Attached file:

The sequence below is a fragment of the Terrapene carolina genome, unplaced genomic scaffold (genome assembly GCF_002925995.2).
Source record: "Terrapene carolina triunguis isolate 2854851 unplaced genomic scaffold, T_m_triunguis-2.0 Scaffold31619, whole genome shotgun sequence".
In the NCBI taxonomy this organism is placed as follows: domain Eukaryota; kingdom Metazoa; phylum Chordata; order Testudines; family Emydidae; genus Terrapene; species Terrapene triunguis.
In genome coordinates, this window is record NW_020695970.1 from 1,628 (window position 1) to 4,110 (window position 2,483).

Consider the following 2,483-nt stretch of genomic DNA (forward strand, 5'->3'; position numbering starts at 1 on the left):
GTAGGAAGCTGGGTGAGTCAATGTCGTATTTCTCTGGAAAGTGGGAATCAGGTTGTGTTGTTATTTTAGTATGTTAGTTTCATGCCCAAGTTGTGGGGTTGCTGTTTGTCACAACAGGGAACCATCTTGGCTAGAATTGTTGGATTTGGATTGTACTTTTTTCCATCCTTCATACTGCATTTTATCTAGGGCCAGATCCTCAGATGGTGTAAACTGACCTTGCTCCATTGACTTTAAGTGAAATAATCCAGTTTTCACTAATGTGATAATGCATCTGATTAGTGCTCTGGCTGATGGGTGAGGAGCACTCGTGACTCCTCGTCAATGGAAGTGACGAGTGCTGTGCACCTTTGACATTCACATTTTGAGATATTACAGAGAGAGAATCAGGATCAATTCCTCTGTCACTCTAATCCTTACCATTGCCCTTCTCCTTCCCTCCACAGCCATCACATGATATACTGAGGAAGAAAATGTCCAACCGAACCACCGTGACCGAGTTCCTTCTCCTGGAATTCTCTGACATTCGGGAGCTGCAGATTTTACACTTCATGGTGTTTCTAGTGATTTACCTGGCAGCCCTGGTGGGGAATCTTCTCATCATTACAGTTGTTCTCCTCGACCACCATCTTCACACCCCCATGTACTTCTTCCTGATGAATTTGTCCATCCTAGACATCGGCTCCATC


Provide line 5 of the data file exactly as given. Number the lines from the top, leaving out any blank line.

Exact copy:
Consider the following 2,483-nt stretch of genomic DNA (forward strand, 5'->3'; position numbering starts at 1 on the left):